We’ve all heard the phrase helicopter parenting. It’s an unflattering term that describes the innate desire in us as parents to provide the best opportunities for our children. While that desire comes from a great place, it isn’t always the best tool to set your children up for success.
Helicopter parents often take too much personal responsibility for their children’s experiences as well as their success or failure in life. This need for control leaves the children of these parents without a lot of practical experience in managing their own lives.
Here are some helpful things to consider as you work to empower your children in the pursuit of their education.
Whether your child is absent from class due to a scheduled vacation or an unplanned illness, there will be work that needs to be made up to compensate for that time away. While you may be tempted to do all the heavy lifting and reach out to teachers to find out how your child can make up her school work, this is a great opportunity to empower her to handle it herself. You may have to coach your child and even feed her a script, but allowing her to speak up for herself will build the confidence that you each have in her.
In addition to managing the day-to-day management of their own education, your child can learn a great deal by simply learning to ask for help when they need it. Even the act of raising their hand in the classroom shows that they are academically engaged, curious, and shows the teacher the areas in which they struggle. If your child struggles in math, encourage him to speak directly to the teacher about it. The more he learns to speak up for himself now the more comfortable he’ll feel doing it in the future.
We understand that there are situations of classroom bullying that absolutely require parental intervention - especially in larger public school classrooms where teachers might not see all of their students interactions. However, if your child is having trouble socially in their classroom, you might give them the opportunity to navigate the conflict on their own before getting involved. If your child seems to struggle in this arena, consider coaching him on some tools for managing interpersonal conflict. The more you empower him now, the more skilled he will become which only benefits him in the future.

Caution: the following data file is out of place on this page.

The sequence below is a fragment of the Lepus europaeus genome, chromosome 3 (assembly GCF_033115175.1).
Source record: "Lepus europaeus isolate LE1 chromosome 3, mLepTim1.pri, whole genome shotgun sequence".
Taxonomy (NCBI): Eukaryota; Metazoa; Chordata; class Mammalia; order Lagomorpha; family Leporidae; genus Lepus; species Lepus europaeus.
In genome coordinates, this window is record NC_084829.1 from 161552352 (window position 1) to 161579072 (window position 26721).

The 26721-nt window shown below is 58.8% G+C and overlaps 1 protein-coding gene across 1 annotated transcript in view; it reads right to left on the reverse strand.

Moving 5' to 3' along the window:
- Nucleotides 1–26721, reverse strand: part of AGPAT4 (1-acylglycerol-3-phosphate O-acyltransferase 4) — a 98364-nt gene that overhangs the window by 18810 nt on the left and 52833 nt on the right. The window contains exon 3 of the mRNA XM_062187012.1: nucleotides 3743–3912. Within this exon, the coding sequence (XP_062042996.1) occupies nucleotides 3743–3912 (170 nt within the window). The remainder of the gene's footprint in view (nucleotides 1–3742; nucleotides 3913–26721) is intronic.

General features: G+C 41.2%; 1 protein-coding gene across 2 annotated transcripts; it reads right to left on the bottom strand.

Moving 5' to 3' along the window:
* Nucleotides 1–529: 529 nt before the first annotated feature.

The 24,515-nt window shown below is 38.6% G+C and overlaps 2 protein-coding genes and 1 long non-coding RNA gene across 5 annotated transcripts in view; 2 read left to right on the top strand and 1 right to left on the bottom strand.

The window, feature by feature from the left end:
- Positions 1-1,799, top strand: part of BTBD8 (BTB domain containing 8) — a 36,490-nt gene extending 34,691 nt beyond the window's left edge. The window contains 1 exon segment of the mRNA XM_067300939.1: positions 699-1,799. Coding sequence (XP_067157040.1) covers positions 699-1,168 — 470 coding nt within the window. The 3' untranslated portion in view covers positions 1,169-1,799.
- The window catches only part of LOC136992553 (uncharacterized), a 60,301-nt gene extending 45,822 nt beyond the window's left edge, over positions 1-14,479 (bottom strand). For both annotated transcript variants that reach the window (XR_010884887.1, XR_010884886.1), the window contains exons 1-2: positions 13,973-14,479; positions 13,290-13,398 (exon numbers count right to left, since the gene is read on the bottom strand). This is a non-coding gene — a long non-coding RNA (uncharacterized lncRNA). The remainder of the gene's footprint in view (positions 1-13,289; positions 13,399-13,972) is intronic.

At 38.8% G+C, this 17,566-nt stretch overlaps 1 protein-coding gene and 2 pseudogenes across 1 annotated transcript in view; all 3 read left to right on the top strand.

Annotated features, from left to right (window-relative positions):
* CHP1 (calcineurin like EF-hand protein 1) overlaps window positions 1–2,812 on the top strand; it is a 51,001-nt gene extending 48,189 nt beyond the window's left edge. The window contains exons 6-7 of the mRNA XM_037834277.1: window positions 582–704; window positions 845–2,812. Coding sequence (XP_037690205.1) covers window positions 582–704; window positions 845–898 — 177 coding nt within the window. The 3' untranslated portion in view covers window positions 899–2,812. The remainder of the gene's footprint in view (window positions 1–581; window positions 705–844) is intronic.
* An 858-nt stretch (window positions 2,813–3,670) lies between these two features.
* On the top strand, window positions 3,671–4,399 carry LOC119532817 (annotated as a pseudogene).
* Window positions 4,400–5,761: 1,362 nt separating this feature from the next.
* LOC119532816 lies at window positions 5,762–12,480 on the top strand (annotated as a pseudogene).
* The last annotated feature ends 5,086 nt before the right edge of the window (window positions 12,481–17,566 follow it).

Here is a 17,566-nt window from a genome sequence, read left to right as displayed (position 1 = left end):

All of the above are opportunities for you as parents to give your children the tools necessary to advocate for themselves in a low-pressure academic environment. Of course, this doesn’t mean that you must completely divorce yourself of his or her academic successes, but that you empower your child and give them the opportunity and the resources to take the lead whenever possible. Not all children will be thrilled with this new found responsibility, but as we know any opportunities for growth are often uncomfortable at first. Would you like your children to be part of St. Barnabas’ strong academic community? Contact us today to learn more.